Amy Myers is known for her short stories and historical novels featuring Victorian chef Auguste Didier and chimney sweep Tom Wasp. Her contemporary series features classic car detective Jack Colby, and she is currently working on a new 1920s mystery series featuring Nell Drury, chef at Kent’s Wychbourne Court.
I am sometimes guilty of casting a disbelieving eye on some cover shoutline quotations from well-known names. Not in this case. ‘Stunning’ says Ann Cleeves on the cover of Letters to my Daughter’s Killer.
And stunning it is. The novel poses the question ‘can we forgive those who do us the greatest wrong’ and grips throughout as it explores the circumstances of Ruth Sutton’s anguish.
Her daughter Lizzie, married to Jack and with a four year old daughter of her own, is found brutally murdered on her kitchen floor one Saturday evening, and the hunt is on for Broderick Litton, the determined and formidable stalker who had plagued Lizzie a few years earlier. With her distraught son in law and Florence to look after, Ruth is plunged into a nightmare as little by little she learns more from the police investigation about Lizzie’s death, but tries to subdue her own emotions in order to protect Florence. Her divorced husband Tony, now remarried, is a support but cannot basically help Ruth, who has to find her own way out. The letters, written four years later, and sent to the killer, are the path she follows.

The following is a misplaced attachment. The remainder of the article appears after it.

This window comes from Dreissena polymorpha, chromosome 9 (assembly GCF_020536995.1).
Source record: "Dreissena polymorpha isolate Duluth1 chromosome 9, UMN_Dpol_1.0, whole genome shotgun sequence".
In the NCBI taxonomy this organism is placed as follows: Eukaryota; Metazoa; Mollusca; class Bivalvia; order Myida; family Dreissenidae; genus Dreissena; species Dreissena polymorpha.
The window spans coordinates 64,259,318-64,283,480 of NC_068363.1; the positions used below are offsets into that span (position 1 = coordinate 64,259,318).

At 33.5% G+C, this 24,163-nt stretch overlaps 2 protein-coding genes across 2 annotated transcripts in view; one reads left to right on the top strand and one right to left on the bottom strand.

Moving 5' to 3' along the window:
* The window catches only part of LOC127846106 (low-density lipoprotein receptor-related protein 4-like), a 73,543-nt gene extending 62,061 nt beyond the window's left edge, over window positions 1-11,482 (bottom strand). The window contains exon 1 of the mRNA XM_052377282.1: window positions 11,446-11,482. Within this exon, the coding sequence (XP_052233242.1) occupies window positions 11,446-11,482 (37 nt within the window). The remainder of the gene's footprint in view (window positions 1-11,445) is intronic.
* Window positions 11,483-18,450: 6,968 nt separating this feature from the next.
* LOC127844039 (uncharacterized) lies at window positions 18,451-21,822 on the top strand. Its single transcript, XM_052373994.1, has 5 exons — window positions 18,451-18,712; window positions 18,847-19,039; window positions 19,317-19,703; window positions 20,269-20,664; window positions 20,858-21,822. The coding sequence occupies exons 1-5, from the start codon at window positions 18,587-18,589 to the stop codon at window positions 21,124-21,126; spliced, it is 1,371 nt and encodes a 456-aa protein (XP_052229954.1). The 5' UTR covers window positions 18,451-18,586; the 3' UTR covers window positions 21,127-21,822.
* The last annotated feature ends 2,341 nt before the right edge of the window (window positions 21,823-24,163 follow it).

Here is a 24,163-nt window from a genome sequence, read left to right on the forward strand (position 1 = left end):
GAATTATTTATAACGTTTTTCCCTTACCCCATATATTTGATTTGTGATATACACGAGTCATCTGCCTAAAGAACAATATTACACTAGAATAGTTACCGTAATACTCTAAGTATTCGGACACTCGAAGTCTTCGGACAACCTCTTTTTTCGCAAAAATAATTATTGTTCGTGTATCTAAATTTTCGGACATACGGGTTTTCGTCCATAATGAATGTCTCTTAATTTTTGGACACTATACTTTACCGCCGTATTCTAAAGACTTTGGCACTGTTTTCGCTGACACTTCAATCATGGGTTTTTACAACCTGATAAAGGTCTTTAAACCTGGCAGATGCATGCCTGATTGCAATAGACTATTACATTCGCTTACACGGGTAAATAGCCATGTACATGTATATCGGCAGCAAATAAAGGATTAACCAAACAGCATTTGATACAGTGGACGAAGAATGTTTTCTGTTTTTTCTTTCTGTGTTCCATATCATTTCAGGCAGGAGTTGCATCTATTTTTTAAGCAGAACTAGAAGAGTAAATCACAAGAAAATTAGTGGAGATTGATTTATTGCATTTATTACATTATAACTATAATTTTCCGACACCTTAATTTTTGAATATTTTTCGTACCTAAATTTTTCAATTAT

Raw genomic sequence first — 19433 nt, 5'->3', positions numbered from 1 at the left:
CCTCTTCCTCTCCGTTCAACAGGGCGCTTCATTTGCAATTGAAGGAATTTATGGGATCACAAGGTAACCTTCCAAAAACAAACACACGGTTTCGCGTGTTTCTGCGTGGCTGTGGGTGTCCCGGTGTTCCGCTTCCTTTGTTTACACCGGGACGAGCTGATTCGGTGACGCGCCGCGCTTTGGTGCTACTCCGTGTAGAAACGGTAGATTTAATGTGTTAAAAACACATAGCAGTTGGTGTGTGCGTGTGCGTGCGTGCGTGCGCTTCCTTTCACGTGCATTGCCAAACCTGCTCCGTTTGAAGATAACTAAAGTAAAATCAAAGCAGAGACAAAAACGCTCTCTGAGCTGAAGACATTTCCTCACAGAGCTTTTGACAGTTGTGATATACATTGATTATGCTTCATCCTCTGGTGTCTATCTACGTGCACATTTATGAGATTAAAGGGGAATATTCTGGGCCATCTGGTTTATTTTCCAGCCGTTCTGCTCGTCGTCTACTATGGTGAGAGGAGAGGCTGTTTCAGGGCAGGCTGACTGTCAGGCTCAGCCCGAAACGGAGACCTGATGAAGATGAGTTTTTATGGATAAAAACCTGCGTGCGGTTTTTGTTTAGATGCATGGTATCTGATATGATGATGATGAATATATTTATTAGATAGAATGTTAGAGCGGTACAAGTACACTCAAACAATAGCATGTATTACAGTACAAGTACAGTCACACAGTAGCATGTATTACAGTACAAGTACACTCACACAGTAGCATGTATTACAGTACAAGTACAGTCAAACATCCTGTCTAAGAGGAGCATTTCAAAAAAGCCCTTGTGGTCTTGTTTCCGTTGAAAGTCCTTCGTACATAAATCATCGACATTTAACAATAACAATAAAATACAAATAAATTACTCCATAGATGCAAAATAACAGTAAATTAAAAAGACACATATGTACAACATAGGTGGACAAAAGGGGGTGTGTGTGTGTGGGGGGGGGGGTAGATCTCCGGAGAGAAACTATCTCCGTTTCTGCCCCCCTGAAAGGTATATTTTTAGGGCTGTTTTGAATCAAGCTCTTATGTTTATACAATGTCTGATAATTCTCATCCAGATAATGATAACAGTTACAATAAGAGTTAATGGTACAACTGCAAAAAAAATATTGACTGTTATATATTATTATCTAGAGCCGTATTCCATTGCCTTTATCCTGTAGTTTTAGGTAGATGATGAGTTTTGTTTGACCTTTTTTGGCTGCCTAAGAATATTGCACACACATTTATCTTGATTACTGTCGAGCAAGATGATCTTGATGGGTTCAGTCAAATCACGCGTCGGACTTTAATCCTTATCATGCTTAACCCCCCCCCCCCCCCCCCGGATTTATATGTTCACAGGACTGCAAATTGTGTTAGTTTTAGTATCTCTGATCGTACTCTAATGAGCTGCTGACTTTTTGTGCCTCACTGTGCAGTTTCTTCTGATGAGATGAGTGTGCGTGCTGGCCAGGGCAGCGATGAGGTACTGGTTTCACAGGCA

With breath-taking twists, Letters to my Daughter’s Killer is driven forward by the psychology of Ruth’s grief as she reacts to the emerging revelations about what happened that evening, and she struggles with the need to save herself from the destructive emotions that they arouse. The novel is – well – stunning and I’ll never disbelieve a cover quote again.